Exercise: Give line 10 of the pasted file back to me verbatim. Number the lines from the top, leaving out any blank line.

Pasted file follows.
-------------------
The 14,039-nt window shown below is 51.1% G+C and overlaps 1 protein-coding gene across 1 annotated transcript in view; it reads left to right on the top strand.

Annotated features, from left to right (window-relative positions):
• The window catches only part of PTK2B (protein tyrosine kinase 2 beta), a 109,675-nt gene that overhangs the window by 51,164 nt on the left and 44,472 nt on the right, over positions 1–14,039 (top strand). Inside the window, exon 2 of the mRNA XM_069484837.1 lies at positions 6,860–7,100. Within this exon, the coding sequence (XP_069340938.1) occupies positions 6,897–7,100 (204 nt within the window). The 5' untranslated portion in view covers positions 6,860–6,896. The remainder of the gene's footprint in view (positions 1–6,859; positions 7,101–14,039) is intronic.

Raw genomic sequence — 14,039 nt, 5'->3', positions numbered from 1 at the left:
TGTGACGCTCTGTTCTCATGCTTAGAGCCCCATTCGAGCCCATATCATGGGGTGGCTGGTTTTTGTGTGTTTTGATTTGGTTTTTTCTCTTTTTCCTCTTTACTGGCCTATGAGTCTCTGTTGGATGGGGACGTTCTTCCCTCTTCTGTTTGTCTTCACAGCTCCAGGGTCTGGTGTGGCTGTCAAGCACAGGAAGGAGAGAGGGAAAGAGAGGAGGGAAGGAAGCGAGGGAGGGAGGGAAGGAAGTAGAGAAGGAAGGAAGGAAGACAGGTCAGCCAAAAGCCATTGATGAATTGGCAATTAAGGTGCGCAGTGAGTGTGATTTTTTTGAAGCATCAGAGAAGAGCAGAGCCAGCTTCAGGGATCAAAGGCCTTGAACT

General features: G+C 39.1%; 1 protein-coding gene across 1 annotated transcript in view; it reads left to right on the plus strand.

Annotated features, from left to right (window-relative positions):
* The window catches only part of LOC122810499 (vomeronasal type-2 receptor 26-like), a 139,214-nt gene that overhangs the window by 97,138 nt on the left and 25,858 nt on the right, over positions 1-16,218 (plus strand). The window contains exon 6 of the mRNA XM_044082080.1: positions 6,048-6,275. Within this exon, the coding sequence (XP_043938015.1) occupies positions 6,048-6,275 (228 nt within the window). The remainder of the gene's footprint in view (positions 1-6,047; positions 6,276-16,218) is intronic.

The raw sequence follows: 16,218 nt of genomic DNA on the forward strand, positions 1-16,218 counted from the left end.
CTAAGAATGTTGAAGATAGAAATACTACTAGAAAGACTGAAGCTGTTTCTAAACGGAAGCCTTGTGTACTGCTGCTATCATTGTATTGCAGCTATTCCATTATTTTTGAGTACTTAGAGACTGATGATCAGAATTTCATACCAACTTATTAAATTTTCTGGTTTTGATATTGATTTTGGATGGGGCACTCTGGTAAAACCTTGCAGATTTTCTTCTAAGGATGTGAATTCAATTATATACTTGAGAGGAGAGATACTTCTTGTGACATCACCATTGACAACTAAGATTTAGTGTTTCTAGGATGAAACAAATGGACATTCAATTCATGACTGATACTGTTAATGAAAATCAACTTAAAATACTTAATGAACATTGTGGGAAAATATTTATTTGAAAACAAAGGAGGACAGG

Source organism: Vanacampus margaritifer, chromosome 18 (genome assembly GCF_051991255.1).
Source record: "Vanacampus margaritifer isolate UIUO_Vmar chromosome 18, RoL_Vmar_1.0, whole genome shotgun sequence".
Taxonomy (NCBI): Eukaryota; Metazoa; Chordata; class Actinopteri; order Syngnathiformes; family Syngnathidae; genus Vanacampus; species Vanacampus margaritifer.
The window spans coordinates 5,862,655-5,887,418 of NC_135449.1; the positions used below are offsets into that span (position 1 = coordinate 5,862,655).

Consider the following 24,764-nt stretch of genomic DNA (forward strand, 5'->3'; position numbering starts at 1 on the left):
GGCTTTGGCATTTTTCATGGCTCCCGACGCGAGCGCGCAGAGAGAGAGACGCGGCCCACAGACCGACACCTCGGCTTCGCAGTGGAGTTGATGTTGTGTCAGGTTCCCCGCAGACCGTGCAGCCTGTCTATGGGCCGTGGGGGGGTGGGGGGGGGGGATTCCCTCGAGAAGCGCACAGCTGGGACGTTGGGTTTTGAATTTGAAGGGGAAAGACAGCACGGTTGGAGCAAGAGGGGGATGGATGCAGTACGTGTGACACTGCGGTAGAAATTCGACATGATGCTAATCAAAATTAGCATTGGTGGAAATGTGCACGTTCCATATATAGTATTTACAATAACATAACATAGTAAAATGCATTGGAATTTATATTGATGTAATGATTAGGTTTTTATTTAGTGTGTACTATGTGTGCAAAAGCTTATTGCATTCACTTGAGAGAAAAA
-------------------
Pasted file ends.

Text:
CTAAGAATGTTGAAGATAGAAATACTACTAGAAAGACTGAAGCTGTTTCTAAACGGAAGCCTTGTGTACTGCTGCTATCATTGTATTGCAGCTATTCCATTATTTTTGAGTACTTAGAGACTGATGATCAGAATTTCATACCAACTTATTAAATTTTCTGGTTTTGATATTGATTTTGGATGGGGCACTCTGGTAAAACCTTGCAGATTTTCTTCTAAGGATGTGAATTCAATTATATACTTGAGAGGAGAGATACTTCTTGTGACATCACCATTGACAACTAAGATTTAGTGTTTCTAGGATGAAACAAATGGACATTCAATTCATGACTGATACTGTTAATGAAAATCAACTTAAAATACTTAATGAACATTGTGGGAAAATATTTATTTGAAAACAAAGGAGGACAGG